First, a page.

Letters

The dire implications of McAlpine’s Ocean Industries Incorporated Bill for Freeport’s economy

Dear Editor,

Perhaps in a move to get under the skin of the Free National Movement administration that sacked him from the Hotel Corporation in 2018, the outspoken Pineridge MP Frederick McAlpine tabled a private Bill for an Act to repeal the Ocean Industries Incorporated (Aragonite Mining Encouragement) 1971 in the House of Assembly in early December 2020.

The readership would recall that, much to the annoyance of Bamboo Town MP Renward Wells, House Speaker Halson Moultrie allowed the bill, drafted by Bahamian Evolution, to be read in Parliament.

If I am interpreting Bahamian Evolution correctly, the lobby group seems to be suggesting that if the Bahamian government, and by extension its people, wrest control of the aragonite and mining industries, the state would then be in the position to create a lucrative sovereign wealth fund mirroring the ones in Norway and the United Arab Emirates, in which Bahamians would be collecting upwards of $100,000 annually.

With his Pineridge constituency located on Grand Bahama, McAlpine should’ve been cognizant of the potential dire implications of the Ocean Industries Incorporated Bill for that northern island, which has been in a protracted recession since 2001.

The reason I say this is because Grand Bahama just happens to be the home of Bahama Rock Ltd, a mining company owned by the American based S&P Index conglomerate Martin Marietta, that has 400 locations in 32 US states, Canada and the Caribbean.

With approximately 80 full time jobs, Bahama Rock’s importance to Grand Bahama’s economy cannot be overstated, especially with the challenges at the Grand Bahama Shipyard Ltd and Polymers International and the abysmal tourism industry.

The 80 employees at Bahama Rock are Bahamians, whose dependents probably number in the hundreds. Bahamians working at Bahama Rock don’t just have jobs, but solid careers that pay lucrative salaries that rival those of white-collar professionals in Nassau, and without a college degree. And I am not even talking about those in management.

What’s more, Bahama Rock routinely trains its staff, taking Bahamians throughout the US to its 32 locations for extensive training. In addition to attractive salaries, the Bahamian staff is covered under the company’s catastrophic health insurance, up to $1 million, I was informed.

Bahama Rock treats its Bahamian staff way better than 99.9 percent of Bahamian companies, many of whom circumvent government labor laws in order to maximize the profits of their Bahamian bosses. Moreover, Bahama Rock is one of the most outstanding corporate citizens in Freeport that always extends a helping hand towards worthy causes in Grand Bahama. Bahama Rock is managed and run by Bahamians.

Bahamian Evolution’s bill, if green-lighted, has the potential to destroy a corporate entity that has been a member of the Grand Bahamian family for decades, placing scores of Grand Bahamians on the already overcrowded unemployment line at a time when jobs are few and far between on that northern island, even before the advent of COVID-19.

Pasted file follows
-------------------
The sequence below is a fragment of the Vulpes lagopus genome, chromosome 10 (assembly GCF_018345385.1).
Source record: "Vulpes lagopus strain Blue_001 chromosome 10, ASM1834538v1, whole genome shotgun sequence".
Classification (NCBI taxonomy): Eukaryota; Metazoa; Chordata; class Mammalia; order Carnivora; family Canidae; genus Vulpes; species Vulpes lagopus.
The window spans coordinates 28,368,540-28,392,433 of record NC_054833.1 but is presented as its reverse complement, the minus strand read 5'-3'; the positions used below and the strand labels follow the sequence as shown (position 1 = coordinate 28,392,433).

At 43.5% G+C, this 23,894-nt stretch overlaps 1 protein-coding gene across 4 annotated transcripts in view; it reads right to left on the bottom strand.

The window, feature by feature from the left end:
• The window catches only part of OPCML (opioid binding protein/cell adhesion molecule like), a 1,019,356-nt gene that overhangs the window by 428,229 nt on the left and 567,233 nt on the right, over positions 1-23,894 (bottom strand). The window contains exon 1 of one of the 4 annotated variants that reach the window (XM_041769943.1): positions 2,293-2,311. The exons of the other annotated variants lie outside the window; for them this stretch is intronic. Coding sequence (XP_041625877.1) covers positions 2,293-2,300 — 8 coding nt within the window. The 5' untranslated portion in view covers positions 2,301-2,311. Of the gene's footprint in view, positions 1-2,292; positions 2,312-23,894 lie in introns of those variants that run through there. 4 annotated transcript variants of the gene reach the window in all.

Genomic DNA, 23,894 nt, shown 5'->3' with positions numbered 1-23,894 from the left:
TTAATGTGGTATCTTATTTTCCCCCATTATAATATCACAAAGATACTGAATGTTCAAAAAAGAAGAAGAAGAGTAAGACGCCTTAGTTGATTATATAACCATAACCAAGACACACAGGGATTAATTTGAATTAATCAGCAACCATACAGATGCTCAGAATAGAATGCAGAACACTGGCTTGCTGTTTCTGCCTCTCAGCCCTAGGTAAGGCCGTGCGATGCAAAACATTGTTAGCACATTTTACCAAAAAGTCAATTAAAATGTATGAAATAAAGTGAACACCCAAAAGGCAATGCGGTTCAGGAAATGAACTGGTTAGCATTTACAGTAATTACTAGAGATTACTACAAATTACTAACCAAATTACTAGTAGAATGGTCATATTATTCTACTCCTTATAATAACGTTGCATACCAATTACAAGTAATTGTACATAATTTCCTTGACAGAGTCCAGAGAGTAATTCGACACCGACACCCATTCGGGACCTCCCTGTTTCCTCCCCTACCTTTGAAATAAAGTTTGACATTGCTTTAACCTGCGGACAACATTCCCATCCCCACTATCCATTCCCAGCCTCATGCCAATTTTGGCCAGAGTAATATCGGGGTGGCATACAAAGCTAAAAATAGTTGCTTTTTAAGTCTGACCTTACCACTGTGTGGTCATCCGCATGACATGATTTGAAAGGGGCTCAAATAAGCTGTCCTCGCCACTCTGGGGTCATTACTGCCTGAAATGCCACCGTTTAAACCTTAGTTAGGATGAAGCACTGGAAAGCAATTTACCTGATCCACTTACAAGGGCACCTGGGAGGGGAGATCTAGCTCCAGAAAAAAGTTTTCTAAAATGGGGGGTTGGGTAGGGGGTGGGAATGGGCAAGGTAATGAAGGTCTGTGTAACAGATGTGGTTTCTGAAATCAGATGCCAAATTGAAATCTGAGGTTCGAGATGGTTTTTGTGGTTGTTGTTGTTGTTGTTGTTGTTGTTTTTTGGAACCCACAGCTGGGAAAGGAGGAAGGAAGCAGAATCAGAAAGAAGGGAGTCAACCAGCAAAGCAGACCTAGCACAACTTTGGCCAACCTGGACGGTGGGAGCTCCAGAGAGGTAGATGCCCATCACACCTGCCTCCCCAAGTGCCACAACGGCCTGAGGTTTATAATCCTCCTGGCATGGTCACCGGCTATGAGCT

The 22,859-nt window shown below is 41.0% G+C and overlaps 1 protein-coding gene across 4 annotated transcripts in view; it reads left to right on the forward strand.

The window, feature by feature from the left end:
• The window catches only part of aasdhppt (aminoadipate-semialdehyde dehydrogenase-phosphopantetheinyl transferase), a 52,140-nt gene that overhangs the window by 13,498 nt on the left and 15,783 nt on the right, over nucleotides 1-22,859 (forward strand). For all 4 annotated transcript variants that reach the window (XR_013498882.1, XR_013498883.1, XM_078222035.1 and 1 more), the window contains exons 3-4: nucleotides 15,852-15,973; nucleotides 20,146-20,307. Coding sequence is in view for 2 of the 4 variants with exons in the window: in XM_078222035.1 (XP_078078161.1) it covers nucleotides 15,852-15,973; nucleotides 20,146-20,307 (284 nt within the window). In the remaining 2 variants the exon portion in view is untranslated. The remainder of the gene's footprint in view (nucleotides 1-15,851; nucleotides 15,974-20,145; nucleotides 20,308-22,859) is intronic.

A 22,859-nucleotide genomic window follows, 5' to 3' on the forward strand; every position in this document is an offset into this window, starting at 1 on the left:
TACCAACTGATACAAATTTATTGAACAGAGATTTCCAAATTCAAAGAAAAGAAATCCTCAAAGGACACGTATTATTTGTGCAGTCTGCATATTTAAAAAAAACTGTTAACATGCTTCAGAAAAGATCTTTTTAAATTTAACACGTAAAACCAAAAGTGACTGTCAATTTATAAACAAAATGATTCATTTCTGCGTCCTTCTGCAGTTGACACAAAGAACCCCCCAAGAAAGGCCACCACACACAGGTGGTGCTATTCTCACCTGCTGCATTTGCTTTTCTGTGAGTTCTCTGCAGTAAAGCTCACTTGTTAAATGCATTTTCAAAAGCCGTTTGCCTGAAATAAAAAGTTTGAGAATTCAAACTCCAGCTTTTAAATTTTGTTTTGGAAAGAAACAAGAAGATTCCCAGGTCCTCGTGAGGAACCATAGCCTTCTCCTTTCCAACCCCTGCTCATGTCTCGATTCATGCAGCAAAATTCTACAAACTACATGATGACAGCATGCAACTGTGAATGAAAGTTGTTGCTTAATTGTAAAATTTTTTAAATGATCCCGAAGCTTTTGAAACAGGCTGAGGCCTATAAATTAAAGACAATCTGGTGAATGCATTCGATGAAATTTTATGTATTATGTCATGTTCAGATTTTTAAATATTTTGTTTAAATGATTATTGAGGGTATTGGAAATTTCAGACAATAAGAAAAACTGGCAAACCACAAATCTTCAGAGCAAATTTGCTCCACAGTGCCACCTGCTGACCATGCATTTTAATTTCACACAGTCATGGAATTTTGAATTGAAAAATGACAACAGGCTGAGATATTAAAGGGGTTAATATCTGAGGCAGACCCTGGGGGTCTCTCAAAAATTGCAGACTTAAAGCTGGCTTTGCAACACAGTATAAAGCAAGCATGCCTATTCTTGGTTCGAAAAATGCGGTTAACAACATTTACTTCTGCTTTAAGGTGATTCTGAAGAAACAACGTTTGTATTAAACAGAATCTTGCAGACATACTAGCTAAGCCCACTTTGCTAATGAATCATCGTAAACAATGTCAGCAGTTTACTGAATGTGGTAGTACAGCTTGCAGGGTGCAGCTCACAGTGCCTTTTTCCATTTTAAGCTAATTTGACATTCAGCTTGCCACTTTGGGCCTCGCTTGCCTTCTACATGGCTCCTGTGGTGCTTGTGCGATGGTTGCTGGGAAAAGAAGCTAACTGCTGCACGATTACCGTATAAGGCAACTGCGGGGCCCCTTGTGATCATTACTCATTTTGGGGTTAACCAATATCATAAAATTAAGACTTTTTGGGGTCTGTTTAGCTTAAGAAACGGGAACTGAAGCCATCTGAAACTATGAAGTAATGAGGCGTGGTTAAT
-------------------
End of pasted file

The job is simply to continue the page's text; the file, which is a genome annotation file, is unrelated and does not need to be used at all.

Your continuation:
McAlpine, being a Grand Bahamian, MP and pastor, should be acutely aware of the economic plight facing that island. He has probably seen the long lines at social services, with hundreds of destitute Grand Bahamians looking for handouts.

The hierarchy of Bahamian Evolution, to the best of my knowledge, resides in New Providence. The fact that they are pushing this bill, with Bahamian investor Cameron Symonette of Bahamas Materials Company Limited in their crosshairs, underscores their ignorance of what is going on in Freeport.

My question to Bahamian Evolution and the Pineridge MP is this: if Bahama Rock, owing to your bill, is shuttered, what then is the next move? Will the lobby group then shift its focus on the oil giants BORCO and Equinor South Riding Point?

What’s more, the day ordinary Bahamians are given $100,000 by any Bahamian government will be the day pigs grow wings and fly. I’m afraid Bahamian Evolution, despite its seemingly good intentions, is needlessly raising the hopes of ordinary Bahamians who are financially challenged.

Remember, we are talking about Bahamian politicians in charge of the political system, whose financial tentacles are ubiquitous, extending even into the transportation and fishing industries, competing with ordinary people trying to make ends meet.

Based on my layman’s observations, wealthy Bahamian investors tend to piggyback off of multi-million-dollar foreign investments, taking very little risks in the process. With an economy so heavily reliant on foreigners (e.g., tourists), it is difficult to understand why so many Bahamians are xenophobic.

In closing, I am willing to give Bahamian Evolution the benefit of the doubt regarding its potentially harmful bill, despite the fact that in the group’s quest to frustrate the wealthy Symonette family in its proposed North Andros venture, they will hurt ordinary Grand Bahamian families in the process.

Kevin Evans 

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